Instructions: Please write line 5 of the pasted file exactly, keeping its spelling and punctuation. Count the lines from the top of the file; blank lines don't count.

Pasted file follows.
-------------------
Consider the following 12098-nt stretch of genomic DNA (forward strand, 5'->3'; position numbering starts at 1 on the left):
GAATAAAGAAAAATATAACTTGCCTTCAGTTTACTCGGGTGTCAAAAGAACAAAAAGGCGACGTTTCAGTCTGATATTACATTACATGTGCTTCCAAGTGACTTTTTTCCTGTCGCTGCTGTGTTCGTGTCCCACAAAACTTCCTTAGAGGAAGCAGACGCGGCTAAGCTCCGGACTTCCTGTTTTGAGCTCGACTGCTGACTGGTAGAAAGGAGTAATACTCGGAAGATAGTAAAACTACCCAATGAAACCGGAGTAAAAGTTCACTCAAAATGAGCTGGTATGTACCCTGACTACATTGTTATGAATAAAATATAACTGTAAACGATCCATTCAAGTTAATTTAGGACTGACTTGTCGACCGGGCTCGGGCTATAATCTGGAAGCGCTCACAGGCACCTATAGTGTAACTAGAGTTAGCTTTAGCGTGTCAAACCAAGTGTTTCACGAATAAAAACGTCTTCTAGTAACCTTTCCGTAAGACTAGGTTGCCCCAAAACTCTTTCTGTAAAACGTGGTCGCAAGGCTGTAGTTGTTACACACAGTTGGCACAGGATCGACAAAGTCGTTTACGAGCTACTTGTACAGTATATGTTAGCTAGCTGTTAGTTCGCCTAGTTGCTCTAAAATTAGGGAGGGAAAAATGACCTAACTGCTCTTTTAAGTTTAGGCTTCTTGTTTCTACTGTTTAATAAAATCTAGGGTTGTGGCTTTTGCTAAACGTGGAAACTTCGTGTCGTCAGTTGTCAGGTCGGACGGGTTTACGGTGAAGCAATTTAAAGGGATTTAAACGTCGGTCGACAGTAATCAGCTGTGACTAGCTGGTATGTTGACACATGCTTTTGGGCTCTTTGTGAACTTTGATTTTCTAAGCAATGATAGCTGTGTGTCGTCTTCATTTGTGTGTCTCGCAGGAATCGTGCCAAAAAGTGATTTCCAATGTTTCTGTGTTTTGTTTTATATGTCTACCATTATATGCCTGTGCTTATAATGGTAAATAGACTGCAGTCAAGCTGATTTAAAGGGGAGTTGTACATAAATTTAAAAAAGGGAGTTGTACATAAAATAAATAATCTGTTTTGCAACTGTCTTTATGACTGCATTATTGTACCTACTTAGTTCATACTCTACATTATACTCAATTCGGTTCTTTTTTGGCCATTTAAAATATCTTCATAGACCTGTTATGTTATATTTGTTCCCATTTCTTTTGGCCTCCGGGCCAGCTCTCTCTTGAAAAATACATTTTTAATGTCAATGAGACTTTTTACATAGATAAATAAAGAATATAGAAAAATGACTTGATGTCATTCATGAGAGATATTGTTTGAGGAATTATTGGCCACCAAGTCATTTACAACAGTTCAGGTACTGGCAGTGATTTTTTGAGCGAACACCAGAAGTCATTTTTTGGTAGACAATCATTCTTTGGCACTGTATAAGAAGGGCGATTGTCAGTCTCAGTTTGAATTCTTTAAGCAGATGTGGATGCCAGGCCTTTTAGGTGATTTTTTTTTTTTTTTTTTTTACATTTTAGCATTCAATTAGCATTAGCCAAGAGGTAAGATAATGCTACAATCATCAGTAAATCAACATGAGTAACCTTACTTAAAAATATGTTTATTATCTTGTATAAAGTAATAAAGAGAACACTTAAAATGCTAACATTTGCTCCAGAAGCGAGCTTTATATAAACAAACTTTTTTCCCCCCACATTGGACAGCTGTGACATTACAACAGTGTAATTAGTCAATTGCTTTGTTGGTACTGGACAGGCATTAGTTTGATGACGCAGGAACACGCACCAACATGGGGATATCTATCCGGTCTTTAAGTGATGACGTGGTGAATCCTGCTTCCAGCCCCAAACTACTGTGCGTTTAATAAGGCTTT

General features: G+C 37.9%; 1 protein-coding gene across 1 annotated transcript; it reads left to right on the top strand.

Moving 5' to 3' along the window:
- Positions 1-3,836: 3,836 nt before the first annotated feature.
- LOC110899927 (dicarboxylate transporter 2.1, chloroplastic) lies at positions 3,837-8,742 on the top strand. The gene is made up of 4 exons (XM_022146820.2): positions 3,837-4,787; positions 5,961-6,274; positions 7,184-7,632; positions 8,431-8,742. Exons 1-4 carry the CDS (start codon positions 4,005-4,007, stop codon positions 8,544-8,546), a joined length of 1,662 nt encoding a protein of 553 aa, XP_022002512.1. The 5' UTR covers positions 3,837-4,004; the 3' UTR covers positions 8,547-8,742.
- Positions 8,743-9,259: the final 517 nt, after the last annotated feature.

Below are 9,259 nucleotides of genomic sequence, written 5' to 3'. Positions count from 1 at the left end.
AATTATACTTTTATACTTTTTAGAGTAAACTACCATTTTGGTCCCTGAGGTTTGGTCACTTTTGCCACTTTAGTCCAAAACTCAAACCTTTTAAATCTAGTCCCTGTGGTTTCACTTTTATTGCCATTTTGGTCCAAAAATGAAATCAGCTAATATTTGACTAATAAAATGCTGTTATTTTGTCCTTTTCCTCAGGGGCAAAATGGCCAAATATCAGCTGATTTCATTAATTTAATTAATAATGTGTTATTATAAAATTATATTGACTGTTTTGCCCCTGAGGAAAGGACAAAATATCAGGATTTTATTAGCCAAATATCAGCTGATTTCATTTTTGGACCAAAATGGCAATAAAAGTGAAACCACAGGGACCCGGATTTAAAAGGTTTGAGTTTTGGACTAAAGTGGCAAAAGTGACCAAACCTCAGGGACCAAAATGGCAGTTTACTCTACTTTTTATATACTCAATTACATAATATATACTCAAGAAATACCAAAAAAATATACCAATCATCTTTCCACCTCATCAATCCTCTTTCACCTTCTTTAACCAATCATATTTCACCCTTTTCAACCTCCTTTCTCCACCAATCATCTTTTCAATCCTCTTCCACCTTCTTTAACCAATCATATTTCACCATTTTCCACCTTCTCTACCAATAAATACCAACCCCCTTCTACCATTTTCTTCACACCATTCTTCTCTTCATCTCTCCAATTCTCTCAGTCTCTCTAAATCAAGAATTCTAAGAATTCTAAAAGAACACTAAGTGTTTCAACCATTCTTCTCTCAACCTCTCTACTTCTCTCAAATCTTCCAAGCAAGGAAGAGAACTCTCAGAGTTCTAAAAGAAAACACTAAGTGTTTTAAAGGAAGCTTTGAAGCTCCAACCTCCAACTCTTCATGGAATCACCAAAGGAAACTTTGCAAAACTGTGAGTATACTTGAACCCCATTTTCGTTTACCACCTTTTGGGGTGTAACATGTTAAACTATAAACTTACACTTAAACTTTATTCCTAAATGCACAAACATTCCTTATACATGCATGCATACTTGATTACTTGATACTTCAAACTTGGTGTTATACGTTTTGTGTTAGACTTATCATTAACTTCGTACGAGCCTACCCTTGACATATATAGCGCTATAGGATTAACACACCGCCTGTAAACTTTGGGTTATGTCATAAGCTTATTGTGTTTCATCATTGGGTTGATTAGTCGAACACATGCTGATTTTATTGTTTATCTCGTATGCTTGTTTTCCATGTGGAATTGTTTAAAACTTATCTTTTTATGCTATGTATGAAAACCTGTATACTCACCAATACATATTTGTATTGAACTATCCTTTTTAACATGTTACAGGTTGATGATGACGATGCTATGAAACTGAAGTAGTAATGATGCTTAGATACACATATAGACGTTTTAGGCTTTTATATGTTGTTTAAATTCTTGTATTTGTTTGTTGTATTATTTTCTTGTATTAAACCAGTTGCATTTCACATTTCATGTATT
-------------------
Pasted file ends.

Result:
- Positions 1-3,836: 3,836 nt before the first annotated feature.